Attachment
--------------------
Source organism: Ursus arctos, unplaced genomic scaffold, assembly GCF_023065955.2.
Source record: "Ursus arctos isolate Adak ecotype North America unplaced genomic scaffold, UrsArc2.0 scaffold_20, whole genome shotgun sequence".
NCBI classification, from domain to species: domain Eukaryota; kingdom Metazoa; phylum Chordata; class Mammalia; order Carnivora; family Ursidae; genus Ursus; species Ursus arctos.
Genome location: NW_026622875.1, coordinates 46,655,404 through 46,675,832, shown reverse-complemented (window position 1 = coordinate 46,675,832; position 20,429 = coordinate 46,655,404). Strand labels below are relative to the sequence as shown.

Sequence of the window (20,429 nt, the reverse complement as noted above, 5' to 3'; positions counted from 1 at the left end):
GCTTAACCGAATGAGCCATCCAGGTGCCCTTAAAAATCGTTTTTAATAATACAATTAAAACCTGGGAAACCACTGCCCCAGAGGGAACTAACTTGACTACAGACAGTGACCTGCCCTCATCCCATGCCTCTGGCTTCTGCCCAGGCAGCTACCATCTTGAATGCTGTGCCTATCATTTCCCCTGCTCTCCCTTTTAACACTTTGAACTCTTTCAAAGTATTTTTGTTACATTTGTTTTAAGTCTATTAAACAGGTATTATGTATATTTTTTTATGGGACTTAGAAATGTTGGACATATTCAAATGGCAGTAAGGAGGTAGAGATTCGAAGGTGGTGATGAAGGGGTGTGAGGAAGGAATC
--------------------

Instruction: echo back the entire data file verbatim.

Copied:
Source organism: Ursus arctos, unplaced genomic scaffold, assembly GCF_023065955.2.
Source record: "Ursus arctos isolate Adak ecotype North America unplaced genomic scaffold, UrsArc2.0 scaffold_20, whole genome shotgun sequence".
NCBI classification, from domain to species: domain Eukaryota; kingdom Metazoa; phylum Chordata; class Mammalia; order Carnivora; family Ursidae; genus Ursus; species Ursus arctos.
Genome location: NW_026622875.1, coordinates 46,655,404 through 46,675,832, shown reverse-complemented (window position 1 = coordinate 46,675,832; position 20,429 = coordinate 46,655,404). Strand labels below are relative to the sequence as shown.

Sequence of the window (20,429 nt, the reverse complement as noted above, 5' to 3'; positions counted from 1 at the left end):
GCTTAACCGAATGAGCCATCCAGGTGCCCTTAAAAATCGTTTTTAATAATACAATTAAAACCTGGGAAACCACTGCCCCAGAGGGAACTAACTTGACTACAGACAGTGACCTGCCCTCATCCCATGCCTCTGGCTTCTGCCCAGGCAGCTACCATCTTGAATGCTGTGCCTATCATTTCCCCTGCTCTCCCTTTTAACACTTTGAACTCTTTCAAAGTATTTTTGTTACATTTGTTTTAAGTCTATTAAACAGGTATTATGTATATTTTTTTATGGGACTTAGAAATGTTGGACATATTCAAATGGCAGTAAGGAGGTAGAGATTCGAAGGTGGTGATGAAGGGGTGTGAGGAAGGAATC